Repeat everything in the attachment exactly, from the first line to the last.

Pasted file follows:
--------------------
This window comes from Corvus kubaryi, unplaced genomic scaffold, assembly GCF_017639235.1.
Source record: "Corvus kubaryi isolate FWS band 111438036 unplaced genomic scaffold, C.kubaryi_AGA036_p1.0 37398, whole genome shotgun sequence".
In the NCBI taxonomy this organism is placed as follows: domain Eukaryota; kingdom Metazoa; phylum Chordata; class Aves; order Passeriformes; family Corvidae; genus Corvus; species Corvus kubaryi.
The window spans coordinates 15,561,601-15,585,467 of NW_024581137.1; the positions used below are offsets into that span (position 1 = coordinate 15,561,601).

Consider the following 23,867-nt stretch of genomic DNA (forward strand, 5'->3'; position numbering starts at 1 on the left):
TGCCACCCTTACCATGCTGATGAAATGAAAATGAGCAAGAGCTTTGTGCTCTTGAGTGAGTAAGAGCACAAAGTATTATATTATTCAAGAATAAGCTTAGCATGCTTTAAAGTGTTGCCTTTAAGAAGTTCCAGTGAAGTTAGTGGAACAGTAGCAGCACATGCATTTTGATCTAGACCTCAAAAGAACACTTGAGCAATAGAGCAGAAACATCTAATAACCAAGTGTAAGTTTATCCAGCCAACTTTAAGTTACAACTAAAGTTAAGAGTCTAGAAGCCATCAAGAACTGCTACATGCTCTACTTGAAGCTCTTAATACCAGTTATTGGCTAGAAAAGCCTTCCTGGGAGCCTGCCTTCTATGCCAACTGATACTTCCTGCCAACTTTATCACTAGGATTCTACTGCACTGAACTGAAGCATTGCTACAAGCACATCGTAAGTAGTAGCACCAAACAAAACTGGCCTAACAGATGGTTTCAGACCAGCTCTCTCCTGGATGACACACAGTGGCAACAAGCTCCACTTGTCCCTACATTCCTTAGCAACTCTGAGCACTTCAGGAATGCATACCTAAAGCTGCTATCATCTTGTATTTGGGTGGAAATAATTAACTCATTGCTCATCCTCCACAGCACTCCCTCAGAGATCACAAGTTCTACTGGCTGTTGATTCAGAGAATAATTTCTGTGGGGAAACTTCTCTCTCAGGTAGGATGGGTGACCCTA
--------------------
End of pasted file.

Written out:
This window comes from Corvus kubaryi, unplaced genomic scaffold, assembly GCF_017639235.1.
Source record: "Corvus kubaryi isolate FWS band 111438036 unplaced genomic scaffold, C.kubaryi_AGA036_p1.0 37398, whole genome shotgun sequence".
In the NCBI taxonomy this organism is placed as follows: domain Eukaryota; kingdom Metazoa; phylum Chordata; class Aves; order Passeriformes; family Corvidae; genus Corvus; species Corvus kubaryi.
The window spans coordinates 15,561,601-15,585,467 of NW_024581137.1; the positions used below are offsets into that span (position 1 = coordinate 15,561,601).

Consider the following 23,867-nt stretch of genomic DNA (forward strand, 5'->3'; position numbering starts at 1 on the left):
TGCCACCCTTACCATGCTGATGAAATGAAAATGAGCAAGAGCTTTGTGCTCTTGAGTGAGTAAGAGCACAAAGTATTATATTATTCAAGAATAAGCTTAGCATGCTTTAAAGTGTTGCCTTTAAGAAGTTCCAGTGAAGTTAGTGGAACAGTAGCAGCACATGCATTTTGATCTAGACCTCAAAAGAACACTTGAGCAATAGAGCAGAAACATCTAATAACCAAGTGTAAGTTTATCCAGCCAACTTTAAGTTACAACTAAAGTTAAGAGTCTAGAAGCCATCAAGAACTGCTACATGCTCTACTTGAAGCTCTTAATACCAGTTATTGGCTAGAAAAGCCTTCCTGGGAGCCTGCCTTCTATGCCAACTGATACTTCCTGCCAACTTTATCACTAGGATTCTACTGCACTGAACTGAAGCATTGCTACAAGCACATCGTAAGTAGTAGCACCAAACAAAACTGGCCTAACAGATGGTTTCAGACCAGCTCTCTCCTGGATGACACACAGTGGCAACAAGCTCCACTTGTCCCTACATTCCTTAGCAACTCTGAGCACTTCAGGAATGCATACCTAAAGCTGCTATCATCTTGTATTTGGGTGGAAATAATTAACTCATTGCTCATCCTCCACAGCACTCCCTCAGAGATCACAAGTTCTACTGGCTGTTGATTCAGAGAATAATTTCTGTGGGGAAACTTCTCTCTCAGGTAGGATGGGTGACCCTA